Kevin McGuff -- Ohio State head coach


If MSU wants to reach beyond the boundaries of SEC country, Ohio State head coach Kevin McGuff makes ample sense.


At just 48 years old, McGuff has been a Division I head coach for 18 years -- including stops at Xavier and Washington before landing in Columbus. In that time his teams have reached the NCAA tournament 11 times and reached three Sweet 16s and one Elite Eight.


McGuff's time as an assistant at Notre Dame and Miami (OH) would also help continue the national recruiting base Schaefer has built in Starkville.



Tina Langley -- Rice head coach


Whether Cohen has a sour taste in his mouth from the Lonestar State remains to be seen, but if he does dip back into Texas for Schaefer's replacement Tina Langley would be a valid choice.


Langley has guided the Owls to back-to-back Conference USA regular season titles and helped Rice to its first NCAA tournament appearance since 2005 last season. She was also the quickest coach in program history to reach 100 career wins in 2019.


And while Langley has only been the head coach in Houston for five years, her resume is littered with ties that make sense at MSU.


An Alabama native, she was previously as an assistant at Toledo, Georgia and Clemson. Langley then worked under Brenda Frese at Maryland for seven years before landing the Rice job.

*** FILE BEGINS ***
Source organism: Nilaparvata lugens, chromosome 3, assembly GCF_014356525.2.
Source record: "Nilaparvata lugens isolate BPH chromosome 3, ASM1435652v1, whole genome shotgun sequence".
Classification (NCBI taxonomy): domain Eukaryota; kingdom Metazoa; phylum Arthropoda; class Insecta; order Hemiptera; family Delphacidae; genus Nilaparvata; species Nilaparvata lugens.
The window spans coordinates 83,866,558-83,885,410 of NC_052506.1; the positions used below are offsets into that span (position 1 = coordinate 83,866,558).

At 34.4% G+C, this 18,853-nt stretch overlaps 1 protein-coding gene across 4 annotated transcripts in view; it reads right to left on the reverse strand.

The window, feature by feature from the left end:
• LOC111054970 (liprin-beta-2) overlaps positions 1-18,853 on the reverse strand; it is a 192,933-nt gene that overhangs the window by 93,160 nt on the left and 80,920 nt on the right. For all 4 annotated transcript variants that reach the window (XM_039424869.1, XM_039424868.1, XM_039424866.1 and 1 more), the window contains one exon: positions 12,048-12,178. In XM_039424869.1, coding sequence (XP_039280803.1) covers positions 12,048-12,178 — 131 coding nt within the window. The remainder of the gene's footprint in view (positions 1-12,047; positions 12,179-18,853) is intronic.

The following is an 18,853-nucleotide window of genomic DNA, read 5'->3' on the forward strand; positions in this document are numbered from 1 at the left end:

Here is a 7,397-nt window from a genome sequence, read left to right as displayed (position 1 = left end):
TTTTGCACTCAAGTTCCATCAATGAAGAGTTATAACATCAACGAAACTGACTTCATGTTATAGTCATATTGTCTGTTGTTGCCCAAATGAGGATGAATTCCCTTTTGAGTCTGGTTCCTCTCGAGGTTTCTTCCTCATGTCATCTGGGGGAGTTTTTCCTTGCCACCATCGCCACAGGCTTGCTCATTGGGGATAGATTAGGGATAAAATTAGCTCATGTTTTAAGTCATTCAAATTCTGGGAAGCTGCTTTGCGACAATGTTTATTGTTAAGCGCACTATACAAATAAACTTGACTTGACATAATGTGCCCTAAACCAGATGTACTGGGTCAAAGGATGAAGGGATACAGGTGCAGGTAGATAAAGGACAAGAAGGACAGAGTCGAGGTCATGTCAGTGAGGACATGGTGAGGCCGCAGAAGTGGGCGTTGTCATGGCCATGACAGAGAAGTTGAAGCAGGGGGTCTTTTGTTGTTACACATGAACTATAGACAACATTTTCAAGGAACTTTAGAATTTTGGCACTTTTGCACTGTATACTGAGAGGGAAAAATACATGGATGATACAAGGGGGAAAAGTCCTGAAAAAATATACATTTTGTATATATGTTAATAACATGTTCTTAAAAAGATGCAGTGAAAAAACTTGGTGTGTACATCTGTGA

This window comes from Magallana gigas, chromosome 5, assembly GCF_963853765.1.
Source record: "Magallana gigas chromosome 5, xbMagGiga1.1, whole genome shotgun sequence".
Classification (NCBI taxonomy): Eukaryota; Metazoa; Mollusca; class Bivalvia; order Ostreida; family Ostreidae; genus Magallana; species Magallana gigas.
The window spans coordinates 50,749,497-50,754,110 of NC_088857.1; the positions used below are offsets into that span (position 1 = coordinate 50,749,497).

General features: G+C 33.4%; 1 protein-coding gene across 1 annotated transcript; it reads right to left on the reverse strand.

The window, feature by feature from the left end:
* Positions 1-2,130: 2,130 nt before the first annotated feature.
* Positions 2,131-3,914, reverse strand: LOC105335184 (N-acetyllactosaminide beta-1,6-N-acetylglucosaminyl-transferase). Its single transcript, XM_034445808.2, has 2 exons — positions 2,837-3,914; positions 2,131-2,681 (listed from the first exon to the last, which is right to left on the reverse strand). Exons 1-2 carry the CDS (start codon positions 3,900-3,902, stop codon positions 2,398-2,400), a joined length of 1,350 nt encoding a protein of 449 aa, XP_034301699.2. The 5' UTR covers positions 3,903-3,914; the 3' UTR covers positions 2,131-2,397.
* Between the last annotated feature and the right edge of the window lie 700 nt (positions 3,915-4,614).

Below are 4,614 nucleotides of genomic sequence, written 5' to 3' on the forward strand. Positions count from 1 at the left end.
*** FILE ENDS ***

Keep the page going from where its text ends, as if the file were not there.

She did sign an extension through the 2024 season, though MSU would be a staunch upgrade from a mid-major program.



Stephanie Norman and Sam Purcell -- Louisville assistant coaches


I'll lump Stephanie Norman and Sam Purcell together because both boast comparable resumes and are on the same staff at present.


At the base level, both Norman and Purcell have SEC ties. Norman -- the elder of the two -- has been at Louisville for 13 years but spent six seasons at Vanderbilt prior to that. As an assistant in Nashville, she helped the Commodores secure the No. 1 recruiting class in the country in 2003.


As for Purcell, he's a 2003 Auburn graduate and spent five years on staff with the Tigers in varying roles. A dogged recruiter in his own right, he helped land Asia Durr at Louisville and Kaela Davis at Georgia Tech -- the No. 1 and 2 recruits in the country in their respective classes.


Both Purcell and Norman are due for head coaching gigs and their recent work helping establish Louisville as a national power has only aided in their quests. If MSU goes the assistant coaching route, both make plenty of sense in Starkville.



Other names to watch:


Wes Moore -- North Carolina State


Mike Neighbors -- Arkansas head coach


Karen Aston -- Former Texas head coach


Gail Goestenkors -- Former Duke, Texas head coach


Pokey Chatman -- Former LSU, Chicago Sky, Indiana Fever head coach


Amaka Agugua-Hamilton -- Missouri State head coach


Dawn Plitzuweit -- South Dakota head coach




Ben Portnoy reports on Mississippi State sports for The Dispatch. Follow him on Twitter at @bportnoy15.